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Reuse is a major theme in software engineering practices. By reusing tried-and-tested components, the robustness of a new software system can be enhanced while reducing the manpower and time requirement. Reusable components come in many forms; it can be reusing a piece of code, a subsystem, or a whole software.


While you may be tempted to use many libraries/frameworks/platforms that seem to crop up on a regular basis and promise to bring great benefits, note that there are costs associated with reuse. Here are some:

  • The reused code may be an overkill (think using a sledgehammer to crack a nut), increasing the size of, and/or degrading the performance of, your software.
  • The reused software may not be mature/stable enough to be used in an important product. That means the software can change drastically and rapidly, possibly in ways that break your software.
  • Non-mature software has the risk of dying off as fast as they emerged, leaving you with a dependency that is no longer maintained.
  • The license of the reused software (or its dependencies) restrict how you can use/develop your software.
  • The reused software might have bugs, missing features, or security vulnerabilities that are important to your product, but not so important to the maintainers of that software, which means those flaws will not get fixed as fast as you need them to.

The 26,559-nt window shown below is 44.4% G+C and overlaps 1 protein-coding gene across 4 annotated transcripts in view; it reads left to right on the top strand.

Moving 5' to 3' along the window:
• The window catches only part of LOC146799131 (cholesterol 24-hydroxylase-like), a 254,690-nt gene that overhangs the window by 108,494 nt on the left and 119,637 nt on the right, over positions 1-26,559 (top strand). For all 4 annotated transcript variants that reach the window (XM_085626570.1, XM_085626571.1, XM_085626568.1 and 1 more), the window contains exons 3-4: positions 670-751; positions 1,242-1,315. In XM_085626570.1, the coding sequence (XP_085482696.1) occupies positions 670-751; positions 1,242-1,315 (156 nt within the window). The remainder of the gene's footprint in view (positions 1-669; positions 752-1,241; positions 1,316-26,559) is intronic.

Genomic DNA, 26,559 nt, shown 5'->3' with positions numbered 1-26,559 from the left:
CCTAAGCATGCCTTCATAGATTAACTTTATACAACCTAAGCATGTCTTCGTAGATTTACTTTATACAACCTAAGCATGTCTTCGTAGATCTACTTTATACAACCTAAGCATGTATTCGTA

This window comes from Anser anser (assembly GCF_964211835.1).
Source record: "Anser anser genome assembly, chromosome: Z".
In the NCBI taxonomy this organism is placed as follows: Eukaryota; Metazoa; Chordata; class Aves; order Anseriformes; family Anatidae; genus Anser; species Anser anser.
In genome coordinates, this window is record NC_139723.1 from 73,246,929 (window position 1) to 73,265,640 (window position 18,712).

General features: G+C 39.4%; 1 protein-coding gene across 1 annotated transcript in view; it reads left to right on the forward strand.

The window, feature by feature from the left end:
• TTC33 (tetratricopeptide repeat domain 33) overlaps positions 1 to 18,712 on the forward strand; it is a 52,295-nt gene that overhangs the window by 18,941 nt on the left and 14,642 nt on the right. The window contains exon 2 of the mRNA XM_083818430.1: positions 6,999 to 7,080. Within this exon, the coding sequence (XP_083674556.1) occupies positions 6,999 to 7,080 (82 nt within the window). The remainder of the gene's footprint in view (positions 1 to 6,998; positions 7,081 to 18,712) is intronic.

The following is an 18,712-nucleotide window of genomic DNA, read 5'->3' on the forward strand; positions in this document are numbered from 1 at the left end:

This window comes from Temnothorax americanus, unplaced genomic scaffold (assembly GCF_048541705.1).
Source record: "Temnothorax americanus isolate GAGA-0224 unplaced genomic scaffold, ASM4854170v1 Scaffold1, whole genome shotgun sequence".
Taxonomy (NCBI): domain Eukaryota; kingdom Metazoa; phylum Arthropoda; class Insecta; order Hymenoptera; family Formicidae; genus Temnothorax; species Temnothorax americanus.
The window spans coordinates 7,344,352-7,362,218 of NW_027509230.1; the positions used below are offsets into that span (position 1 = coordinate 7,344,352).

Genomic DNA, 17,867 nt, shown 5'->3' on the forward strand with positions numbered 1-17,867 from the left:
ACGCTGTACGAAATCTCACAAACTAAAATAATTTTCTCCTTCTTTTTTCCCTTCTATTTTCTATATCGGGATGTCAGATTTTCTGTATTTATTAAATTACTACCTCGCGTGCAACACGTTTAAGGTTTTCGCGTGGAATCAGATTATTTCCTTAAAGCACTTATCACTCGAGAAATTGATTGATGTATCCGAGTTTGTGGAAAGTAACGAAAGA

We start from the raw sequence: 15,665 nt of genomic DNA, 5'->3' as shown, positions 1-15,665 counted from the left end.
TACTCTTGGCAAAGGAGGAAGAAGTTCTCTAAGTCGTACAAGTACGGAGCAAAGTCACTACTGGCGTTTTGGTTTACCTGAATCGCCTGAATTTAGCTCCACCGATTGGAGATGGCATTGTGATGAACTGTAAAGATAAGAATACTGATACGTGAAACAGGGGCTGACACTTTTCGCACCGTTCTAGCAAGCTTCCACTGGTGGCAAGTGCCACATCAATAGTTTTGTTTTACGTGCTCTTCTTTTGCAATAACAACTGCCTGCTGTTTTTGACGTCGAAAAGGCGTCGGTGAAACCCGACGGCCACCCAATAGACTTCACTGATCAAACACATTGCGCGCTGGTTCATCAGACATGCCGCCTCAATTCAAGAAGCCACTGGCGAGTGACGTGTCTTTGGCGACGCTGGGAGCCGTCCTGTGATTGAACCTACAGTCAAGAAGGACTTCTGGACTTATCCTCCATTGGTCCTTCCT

• Malicious code can sneak into your product via compromised dependencies.



An Application Programming Interface (API) specifies the interface through which other programs can interact with a software component. It is a contract between the component and its clients.

A class has an API (e.g., API of the Java String class, API of the Python str class) which is a collection of public methods that you can invoke to make use of the class.

The GitHub API is a collection of web request formats that the GitHub server accepts and their corresponding responses. You can write a program that interacts with GitHub through that API.

When developing large systems, if you define the API of each component early, the development team can develop the components in parallel because the future behavior of the other components are now more predictable.



A library is a collection of modular code that is general and can be used by other programs.

Java classes you get with the JDK (such as String, ArrayList, HashMap, etc.) are library classes that are provided in the default Java distribution.

Natty is a Java library that can be used for parsing strings that represent dates e.g. The 31st of April in the year 2008

built-in modules you get with Python (such as csv, random, sys, etc.) are libraries that are provided in the default Python distribution. Classes such as list, str, dict are built-in library classes that you get with Python.

Colorama is a Python library that can be used for colorizing text in a CLI.


These are the typical steps required to use a library:

  1. Read the documentation to confirm that its functionality fits your needs.
  2. Check the license to confirm that it allows reuse in the way you plan to reuse it. For example, some libraries might allow non-commercial use only.
  3. Download the library and make it accessible to your project. Alternatively, you can configure your to do it for you.
  4. Call the library API from your code where you need to use the library's functionality.